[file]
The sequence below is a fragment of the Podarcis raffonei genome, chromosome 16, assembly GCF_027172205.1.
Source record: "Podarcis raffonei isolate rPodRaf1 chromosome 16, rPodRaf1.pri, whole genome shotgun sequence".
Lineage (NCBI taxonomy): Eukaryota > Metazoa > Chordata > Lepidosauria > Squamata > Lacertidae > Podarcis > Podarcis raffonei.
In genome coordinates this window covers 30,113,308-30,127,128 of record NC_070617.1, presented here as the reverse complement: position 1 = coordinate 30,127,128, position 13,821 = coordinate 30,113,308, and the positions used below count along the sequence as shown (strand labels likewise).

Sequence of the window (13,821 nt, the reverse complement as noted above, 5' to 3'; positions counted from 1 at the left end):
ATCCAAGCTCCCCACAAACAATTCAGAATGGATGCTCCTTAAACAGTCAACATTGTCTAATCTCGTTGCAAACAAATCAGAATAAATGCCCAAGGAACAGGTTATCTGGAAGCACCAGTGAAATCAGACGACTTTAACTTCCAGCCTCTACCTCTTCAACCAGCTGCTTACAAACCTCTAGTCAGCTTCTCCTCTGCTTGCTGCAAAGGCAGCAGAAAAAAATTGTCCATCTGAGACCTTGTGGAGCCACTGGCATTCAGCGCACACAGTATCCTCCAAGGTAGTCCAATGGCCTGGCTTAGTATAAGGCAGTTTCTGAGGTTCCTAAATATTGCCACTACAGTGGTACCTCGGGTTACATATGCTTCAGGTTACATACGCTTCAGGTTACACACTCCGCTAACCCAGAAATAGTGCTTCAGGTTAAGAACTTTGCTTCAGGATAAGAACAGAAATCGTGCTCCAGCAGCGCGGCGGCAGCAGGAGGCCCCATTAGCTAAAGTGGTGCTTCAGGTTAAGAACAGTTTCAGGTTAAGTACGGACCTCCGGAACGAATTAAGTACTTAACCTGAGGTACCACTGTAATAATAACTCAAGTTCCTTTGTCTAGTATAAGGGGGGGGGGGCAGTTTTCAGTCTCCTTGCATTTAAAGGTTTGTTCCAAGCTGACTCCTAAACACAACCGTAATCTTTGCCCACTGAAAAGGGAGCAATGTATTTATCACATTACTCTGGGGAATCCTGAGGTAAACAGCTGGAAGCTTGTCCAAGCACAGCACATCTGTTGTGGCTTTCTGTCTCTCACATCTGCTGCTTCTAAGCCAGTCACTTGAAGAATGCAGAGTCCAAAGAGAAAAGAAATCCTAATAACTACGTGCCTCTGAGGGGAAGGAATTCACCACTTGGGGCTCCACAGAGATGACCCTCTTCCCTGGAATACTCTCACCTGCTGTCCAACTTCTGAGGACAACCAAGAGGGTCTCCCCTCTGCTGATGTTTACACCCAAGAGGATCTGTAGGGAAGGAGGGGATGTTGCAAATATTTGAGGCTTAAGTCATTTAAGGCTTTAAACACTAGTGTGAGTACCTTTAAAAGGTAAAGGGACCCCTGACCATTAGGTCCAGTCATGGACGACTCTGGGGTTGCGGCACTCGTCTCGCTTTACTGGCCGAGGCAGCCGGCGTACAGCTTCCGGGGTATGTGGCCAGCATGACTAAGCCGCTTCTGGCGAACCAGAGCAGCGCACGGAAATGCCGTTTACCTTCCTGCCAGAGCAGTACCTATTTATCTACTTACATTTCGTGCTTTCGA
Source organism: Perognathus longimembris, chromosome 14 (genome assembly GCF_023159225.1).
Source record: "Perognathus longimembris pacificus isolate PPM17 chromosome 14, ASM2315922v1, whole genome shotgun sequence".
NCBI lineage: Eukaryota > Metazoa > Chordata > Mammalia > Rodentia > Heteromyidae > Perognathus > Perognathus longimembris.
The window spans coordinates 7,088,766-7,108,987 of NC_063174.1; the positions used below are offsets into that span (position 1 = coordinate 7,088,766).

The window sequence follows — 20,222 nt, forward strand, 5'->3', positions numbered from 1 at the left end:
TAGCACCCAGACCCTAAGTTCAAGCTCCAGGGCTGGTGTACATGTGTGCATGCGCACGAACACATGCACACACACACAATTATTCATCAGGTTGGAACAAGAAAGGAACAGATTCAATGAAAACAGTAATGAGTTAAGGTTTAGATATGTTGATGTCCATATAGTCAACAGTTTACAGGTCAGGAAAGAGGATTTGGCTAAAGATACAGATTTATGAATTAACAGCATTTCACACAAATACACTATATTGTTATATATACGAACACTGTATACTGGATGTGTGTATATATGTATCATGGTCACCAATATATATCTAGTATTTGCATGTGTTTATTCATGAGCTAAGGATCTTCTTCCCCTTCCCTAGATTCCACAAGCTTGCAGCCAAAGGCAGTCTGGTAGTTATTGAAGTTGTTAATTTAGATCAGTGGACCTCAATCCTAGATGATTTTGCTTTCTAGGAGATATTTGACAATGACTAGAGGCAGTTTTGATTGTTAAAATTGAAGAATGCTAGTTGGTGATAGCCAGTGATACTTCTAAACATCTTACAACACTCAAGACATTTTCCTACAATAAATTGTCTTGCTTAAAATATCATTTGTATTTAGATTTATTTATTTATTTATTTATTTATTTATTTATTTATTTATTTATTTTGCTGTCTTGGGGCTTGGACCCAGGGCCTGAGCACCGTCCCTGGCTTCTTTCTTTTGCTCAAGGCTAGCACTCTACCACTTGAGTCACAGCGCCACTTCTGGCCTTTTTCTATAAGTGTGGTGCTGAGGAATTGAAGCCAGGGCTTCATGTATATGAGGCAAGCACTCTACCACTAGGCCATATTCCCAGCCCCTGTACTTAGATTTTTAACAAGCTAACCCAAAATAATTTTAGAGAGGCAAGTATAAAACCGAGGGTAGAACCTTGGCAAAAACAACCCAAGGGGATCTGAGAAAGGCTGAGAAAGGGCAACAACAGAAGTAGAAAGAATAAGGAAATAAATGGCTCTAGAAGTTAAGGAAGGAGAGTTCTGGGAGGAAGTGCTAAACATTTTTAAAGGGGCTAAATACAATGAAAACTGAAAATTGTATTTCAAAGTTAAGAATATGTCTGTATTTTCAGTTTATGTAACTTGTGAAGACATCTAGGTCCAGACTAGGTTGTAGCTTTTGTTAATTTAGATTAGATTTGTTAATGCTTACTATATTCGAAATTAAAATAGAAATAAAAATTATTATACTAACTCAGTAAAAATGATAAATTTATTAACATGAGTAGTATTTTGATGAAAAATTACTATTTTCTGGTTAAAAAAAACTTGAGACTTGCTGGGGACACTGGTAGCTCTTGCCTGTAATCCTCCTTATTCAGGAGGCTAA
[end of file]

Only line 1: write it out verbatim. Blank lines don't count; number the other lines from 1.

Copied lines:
The sequence below is a fragment of the Podarcis raffonei genome, chromosome 16, assembly GCF_027172205.1.